10. 4 out of 5

    Chris Via

    Video review: https://www.youtube.com/watch?v=PVsWI... Video review: https://www.youtube.com/watch?v=PVsWI...

  11. 4 out of 5

    ilen

    babitz, the epitome of cool funny it girl

  12. 5 out of 5

    Suzanne

    Just finished re-read of new edition from the New York Review of Books. So glad this book is back in print. It has always been my favorite of hers. **************************** For anyone who loves L.A., Eve Babitz is more fun to read than any other local author about this crazy and unique environment we Angelenos occupy physically and psychologically, the reality and the mythology of it all. For me, she is the quintessential L.A. writer - the blog below says it best: "she gets it." http://litera Just finished re-read of new edition from the New York Review of Books. So glad this book is back in print. It has always been my favorite of hers. **************************** For anyone who loves L.A., Eve Babitz is more fun to read than any other local author about this crazy and unique environment we Angelenos occupy physically and psychologically, the reality and the mythology of it all. For me, she is the quintessential L.A. writer - the blog below says it best: "she gets it." http://literateinla.blogspot.com/2008... Now that I am in a mood for an Eve Babitz binge, I am distressed to learn her books are all out of print. There is no justice.

  13. 5 out of 5

    julieta

    I had never read Eve Babitz or even heard of her, but NYRB is always a sure way of getting to any author or work. I found this in an airport, and read it knowing I would find something good, but this is even better than I thought. I don't think I have many references of women authors writing about California this way, and with this combination of fiction and memoir sort of. This was a great surprise, she speaks of things that I love to hear about, love, sex, fame parties, but she's also just dam I had never read Eve Babitz or even heard of her, but NYRB is always a sure way of getting to any author or work. I found this in an airport, and read it knowing I would find something good, but this is even better than I thought. I don't think I have many references of women authors writing about California this way, and with this combination of fiction and memoir sort of. This was a great surprise, she speaks of things that I love to hear about, love, sex, fame parties, but she's also just damn smart and very likeable. Is that california? maybe, but I love her.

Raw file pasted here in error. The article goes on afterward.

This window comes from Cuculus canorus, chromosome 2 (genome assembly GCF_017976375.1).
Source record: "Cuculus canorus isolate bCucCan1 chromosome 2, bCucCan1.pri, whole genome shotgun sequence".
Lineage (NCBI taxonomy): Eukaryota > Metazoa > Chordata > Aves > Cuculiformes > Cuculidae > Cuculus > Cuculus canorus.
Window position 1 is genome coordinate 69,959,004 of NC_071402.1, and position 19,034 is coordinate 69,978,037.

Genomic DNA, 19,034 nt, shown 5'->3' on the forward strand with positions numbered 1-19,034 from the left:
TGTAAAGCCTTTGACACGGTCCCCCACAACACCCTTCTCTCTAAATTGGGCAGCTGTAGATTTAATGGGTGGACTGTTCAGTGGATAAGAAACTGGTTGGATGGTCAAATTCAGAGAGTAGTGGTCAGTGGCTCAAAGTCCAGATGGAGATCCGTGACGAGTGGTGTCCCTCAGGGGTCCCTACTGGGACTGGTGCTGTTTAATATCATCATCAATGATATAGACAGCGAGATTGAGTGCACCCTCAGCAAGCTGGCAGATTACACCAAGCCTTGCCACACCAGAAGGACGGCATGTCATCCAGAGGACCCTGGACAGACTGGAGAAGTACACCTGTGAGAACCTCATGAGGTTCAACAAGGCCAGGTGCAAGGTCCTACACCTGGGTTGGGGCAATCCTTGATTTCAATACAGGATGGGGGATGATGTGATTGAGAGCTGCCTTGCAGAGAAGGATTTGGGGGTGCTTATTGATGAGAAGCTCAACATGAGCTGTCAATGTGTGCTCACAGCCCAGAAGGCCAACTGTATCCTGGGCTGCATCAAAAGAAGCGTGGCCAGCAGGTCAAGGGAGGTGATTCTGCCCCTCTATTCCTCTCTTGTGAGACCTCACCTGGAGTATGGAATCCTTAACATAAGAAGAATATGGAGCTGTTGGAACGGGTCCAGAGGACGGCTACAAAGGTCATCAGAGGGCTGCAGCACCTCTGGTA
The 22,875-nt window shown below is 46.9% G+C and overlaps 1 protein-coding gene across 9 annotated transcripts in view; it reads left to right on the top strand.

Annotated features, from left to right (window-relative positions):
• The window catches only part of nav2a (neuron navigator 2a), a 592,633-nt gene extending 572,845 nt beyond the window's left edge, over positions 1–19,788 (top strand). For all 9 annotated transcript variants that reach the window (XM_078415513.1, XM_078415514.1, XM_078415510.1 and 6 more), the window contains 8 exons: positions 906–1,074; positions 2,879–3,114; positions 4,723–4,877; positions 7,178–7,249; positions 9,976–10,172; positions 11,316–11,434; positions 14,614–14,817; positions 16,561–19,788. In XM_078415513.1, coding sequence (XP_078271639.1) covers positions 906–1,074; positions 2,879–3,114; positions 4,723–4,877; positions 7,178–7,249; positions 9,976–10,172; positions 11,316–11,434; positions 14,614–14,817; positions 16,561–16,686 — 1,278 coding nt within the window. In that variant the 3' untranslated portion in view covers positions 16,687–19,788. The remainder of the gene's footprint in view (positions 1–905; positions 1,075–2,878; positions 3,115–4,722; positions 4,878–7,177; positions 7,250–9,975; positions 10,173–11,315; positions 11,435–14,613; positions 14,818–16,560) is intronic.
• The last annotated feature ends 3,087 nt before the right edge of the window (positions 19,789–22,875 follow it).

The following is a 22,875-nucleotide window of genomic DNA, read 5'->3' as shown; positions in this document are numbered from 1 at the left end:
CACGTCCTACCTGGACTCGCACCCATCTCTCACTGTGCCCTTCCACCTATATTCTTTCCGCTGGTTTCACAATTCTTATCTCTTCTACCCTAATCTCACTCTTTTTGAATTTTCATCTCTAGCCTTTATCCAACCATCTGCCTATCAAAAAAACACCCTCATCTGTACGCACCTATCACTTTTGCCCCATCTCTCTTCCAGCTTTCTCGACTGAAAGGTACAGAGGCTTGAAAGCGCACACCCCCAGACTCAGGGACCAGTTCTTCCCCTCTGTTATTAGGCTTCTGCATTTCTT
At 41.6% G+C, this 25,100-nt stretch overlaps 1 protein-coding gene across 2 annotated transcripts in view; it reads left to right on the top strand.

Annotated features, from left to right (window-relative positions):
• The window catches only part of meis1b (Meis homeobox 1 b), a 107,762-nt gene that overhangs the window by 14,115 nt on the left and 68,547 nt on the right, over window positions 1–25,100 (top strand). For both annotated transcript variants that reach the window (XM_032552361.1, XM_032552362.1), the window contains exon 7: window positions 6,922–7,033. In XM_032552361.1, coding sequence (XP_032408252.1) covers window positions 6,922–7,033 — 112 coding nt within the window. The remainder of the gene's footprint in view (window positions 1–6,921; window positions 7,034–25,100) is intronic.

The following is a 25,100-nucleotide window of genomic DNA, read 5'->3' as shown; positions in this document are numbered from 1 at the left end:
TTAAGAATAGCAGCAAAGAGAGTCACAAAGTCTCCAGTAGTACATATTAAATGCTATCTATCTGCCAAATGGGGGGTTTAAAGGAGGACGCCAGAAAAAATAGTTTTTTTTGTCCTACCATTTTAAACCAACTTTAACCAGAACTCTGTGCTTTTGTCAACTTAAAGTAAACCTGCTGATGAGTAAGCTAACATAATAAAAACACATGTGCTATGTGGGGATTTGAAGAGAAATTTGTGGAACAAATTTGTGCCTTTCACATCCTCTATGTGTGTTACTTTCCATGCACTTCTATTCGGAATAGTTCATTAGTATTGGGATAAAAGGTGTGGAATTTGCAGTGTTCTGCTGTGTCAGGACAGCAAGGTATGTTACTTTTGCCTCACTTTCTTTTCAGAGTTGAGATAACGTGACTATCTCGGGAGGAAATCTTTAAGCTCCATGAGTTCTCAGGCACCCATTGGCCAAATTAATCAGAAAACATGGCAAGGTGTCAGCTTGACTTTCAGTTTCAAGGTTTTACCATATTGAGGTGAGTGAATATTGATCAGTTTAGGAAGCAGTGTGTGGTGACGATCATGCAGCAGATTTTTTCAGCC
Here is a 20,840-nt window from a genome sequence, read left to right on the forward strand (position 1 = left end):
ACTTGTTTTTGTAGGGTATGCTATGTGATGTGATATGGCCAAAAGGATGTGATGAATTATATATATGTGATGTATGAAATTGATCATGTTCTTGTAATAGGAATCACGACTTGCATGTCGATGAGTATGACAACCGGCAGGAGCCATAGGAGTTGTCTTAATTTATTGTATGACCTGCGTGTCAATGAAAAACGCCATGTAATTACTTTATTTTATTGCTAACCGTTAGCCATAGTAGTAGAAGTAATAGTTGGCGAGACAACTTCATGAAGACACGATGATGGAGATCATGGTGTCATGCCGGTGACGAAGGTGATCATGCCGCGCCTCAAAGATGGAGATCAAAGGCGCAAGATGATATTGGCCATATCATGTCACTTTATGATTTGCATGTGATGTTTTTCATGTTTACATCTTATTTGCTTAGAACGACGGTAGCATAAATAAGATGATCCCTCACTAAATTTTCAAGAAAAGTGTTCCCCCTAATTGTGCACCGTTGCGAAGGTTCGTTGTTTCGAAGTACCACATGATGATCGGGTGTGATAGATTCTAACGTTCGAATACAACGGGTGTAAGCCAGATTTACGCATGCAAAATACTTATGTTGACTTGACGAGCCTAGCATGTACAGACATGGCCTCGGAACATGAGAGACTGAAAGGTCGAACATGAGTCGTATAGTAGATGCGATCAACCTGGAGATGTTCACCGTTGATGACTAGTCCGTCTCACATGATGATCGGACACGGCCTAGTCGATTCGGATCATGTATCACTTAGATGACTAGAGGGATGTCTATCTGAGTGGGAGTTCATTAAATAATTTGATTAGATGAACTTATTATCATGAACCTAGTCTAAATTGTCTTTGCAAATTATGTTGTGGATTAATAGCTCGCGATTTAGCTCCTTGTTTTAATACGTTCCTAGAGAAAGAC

14. 5 out of 5

    Sonia

    this book was such a delight... babitz is the perfect breezy 70s LA hot girl, and her narration style is so light easygoing that you rly feel like you’re a sexy 20-something doing quaaludes and seducing men and having threesomes and then going home and sitting on your cute porch with some coffee the next morning. i also really loved reading about her love for LA, which i personally can’t imagine loving myself (esp contemporary LA), but i have plenty of nostalgia for the hot dry california summer this book was such a delight... babitz is the perfect breezy 70s LA hot girl, and her narration style is so light easygoing that you rly feel like you’re a sexy 20-something doing quaaludes and seducing men and having threesomes and then going home and sitting on your cute porch with some coffee the next morning. i also really loved reading about her love for LA, which i personally can’t imagine loving myself (esp contemporary LA), but i have plenty of nostalgia for the hot dry california summers of my childhood so it was lovely to read about. 10/10

  15. 4 out of 5

    Nicola

    Wonderful. I wasn't anticipating such lyrical prose, or such a good sense of her personality. A wee bit Didion, a touch of real-life Valley of the Dolls, I loved it. Wonderful. I wasn't anticipating such lyrical prose, or such a good sense of her personality. A wee bit Didion, a touch of real-life Valley of the Dolls, I loved it.

  16. 4 out of 5

    ✿ sofia ♡

    Can I be her? Please and thank you. ~ 4.5/5 ⭐️ Eve Babitz definitely lives up to the hype. I loved her writing and vivid descriptions of 1960s and 1970s California. I found myself underlining lots of sentences and short phrases that stuck with me, and I can see myself rereading this often when I'm nostalgic for a time I wasn't even alive in. Can I be her? Please and thank you. ~ 4.5/5 ⭐️ Eve Babitz definitely lives up to the hype. I loved her writing and vivid descriptions of 1960s and 1970s California. I found myself underlining lots of sentences and short phrases that stuck with me, and I can see myself rereading this often when I'm nostalgic for a time I wasn't even alive in.

  17. 5 out of 5

    Ebony (EKG)

    Eve Babitz is a true hot girl

  18. 5 out of 5

    Richard S